|Publication number||US4411627 A|
|Application number||US 06/343,682|
|Publication date||Oct 25, 1983|
|Filing date||Jan 28, 1982|
|Priority date||Jan 28, 1982|
|Publication number||06343682, 343682, US 4411627 A, US 4411627A, US-A-4411627, US4411627 A, US4411627A|
|Inventors||Denis R. Breglia, Frank J. Oharek, Paul D. Grimmer|
|Original Assignee||The United States Of America As Represented By The Secretary Of The Navy|
|Export Citation||BiBTeX, EndNote, RefMan|
|Patent Citations (9), Referenced by (6), Classifications (5), Legal Events (8)|
|External Links: USPTO, USPTO Assignment, Espacenet|
The present invention relates to visual display apparatus and particularly to head coupled apparatus for providing a visual display to an observer such as seen from a moving perspective point. More particularly, the present device relates to apparatus for sensing the orientation of the images generated by such a visual display apparatus, when they are projected on a screen, and then orienting the images with respect to a known reference.
There have been devised a number of visual display apparatuses for use in training personnel such as pilots and aircrew members. A number of these incorporate axial rotation sensors to determine head position and thus image orientation. These are best suited for applications wherein the image plane is fixed with respect to the observer's head, such as in U.S. Pat. No. 3,205,303 to Bradley. Additionally, such sensors mounted on the observer's head can cause mechanical and electromechanical complications in operation and calibration.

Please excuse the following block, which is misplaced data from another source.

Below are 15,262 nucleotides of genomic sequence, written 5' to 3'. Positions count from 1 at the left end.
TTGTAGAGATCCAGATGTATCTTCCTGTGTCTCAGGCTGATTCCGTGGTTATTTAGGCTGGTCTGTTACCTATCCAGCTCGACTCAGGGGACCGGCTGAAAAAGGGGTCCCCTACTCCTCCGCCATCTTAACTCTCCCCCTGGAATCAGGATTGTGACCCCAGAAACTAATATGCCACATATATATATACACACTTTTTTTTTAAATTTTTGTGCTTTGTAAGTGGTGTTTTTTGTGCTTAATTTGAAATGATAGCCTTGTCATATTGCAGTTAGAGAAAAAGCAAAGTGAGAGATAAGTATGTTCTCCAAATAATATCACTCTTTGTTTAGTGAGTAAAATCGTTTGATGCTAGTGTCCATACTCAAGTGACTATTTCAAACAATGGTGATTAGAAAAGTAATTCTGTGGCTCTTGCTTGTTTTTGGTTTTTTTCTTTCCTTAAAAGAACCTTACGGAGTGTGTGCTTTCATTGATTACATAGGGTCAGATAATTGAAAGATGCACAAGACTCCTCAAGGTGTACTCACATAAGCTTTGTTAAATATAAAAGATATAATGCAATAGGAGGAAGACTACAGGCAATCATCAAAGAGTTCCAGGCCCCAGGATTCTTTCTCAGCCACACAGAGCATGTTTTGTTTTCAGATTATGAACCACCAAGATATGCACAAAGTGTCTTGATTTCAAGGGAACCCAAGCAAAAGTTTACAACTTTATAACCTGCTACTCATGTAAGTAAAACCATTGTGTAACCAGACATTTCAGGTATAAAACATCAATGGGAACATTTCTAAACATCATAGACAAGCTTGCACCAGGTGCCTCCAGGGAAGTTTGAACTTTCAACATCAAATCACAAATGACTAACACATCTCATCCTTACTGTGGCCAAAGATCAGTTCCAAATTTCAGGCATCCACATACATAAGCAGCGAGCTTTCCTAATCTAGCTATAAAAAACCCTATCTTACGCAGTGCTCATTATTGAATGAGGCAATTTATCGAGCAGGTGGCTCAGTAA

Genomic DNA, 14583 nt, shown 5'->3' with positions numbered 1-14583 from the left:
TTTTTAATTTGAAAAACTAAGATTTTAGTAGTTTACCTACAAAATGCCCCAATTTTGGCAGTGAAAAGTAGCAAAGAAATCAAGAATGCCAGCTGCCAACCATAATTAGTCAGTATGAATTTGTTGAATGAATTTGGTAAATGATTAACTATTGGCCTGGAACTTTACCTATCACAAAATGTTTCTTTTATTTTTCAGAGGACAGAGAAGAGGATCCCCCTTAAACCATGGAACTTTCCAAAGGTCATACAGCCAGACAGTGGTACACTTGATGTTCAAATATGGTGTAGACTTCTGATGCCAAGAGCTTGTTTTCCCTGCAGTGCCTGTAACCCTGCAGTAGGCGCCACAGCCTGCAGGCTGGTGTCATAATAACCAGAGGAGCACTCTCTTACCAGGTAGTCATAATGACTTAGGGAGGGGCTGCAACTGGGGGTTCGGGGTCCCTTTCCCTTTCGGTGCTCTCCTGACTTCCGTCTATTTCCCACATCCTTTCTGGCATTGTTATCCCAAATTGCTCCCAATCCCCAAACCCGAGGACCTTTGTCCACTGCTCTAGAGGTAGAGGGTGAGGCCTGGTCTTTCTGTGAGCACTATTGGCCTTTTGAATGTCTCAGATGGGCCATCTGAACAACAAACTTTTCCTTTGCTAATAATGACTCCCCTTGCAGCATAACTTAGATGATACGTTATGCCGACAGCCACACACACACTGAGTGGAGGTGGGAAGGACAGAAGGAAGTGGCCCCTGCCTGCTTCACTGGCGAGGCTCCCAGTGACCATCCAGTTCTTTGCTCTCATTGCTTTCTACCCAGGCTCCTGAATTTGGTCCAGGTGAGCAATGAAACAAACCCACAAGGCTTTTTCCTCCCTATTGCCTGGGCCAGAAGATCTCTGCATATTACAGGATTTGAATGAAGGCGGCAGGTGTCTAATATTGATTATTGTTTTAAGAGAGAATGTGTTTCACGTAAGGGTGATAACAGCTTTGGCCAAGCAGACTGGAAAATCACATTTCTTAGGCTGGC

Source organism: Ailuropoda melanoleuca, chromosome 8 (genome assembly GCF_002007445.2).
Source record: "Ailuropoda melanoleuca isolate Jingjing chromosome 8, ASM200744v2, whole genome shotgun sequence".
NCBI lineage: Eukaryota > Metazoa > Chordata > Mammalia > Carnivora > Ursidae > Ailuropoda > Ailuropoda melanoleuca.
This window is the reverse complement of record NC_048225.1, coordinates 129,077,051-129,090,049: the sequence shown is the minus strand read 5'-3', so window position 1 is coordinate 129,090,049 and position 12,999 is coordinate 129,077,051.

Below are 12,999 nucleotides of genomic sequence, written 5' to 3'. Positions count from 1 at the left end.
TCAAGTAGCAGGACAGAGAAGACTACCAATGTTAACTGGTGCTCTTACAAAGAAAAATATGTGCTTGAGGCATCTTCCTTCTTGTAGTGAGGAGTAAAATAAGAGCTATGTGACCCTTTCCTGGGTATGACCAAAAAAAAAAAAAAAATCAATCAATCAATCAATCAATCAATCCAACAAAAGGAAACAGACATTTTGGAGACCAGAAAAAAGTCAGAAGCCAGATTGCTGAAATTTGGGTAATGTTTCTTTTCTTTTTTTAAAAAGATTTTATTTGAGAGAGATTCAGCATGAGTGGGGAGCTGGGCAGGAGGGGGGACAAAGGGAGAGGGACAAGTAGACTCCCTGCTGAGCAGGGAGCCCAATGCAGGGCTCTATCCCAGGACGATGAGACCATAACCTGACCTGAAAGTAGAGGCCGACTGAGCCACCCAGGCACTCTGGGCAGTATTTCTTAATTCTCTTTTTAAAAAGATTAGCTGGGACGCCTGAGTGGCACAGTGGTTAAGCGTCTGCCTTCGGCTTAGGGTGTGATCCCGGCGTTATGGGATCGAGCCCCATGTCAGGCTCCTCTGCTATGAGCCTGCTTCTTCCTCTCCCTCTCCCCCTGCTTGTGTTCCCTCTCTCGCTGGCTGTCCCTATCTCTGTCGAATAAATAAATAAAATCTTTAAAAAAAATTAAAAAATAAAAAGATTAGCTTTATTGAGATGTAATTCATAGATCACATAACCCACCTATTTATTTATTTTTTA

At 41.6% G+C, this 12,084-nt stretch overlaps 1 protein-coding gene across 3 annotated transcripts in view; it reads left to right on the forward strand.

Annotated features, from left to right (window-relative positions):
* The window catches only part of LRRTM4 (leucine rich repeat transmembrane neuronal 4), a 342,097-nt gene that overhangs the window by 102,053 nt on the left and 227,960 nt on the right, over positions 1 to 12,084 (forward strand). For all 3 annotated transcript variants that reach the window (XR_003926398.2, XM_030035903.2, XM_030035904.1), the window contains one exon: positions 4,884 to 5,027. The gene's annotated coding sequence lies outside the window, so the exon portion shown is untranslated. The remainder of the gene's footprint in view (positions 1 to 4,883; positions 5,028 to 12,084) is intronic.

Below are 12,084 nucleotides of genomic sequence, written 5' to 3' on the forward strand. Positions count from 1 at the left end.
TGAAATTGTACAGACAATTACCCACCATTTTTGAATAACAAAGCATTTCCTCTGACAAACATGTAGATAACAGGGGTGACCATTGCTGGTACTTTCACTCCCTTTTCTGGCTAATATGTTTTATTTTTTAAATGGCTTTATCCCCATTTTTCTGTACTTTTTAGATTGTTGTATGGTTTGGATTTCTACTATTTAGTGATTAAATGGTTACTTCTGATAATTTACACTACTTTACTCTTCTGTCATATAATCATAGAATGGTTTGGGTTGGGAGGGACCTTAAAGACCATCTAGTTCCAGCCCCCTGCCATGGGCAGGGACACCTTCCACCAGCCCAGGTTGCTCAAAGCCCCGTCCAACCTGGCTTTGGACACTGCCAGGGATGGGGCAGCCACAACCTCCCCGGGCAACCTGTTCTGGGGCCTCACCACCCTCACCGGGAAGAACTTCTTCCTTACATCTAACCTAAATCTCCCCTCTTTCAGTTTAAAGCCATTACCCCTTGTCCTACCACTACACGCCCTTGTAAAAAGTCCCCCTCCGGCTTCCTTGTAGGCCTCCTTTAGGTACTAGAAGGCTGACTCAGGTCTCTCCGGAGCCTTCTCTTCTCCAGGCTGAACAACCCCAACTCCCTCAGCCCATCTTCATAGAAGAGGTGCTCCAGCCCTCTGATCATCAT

The present invention represents an improvement in the field of visual display apparatus, in that it provides a means for sensing the orientation of the image directly on the image screen and then orienting the image in accordance with a predetermined reference, such as the horizon. The invention is to be used in conjunction with a computer image generating means which utilizes a plurality of scan lines to form the image at the image screen. The computer generated image is communicated to a helmet mounted projector which positions the image on an image screen. Imbedded in the screen is an array of photodiodes which sense the orientation of the scan lines and output electrical signals which are used to determine the degree of correction or compensation required to align the scan lines with the chosen reference. An image rotating means is utilized to accomplish the desired correction.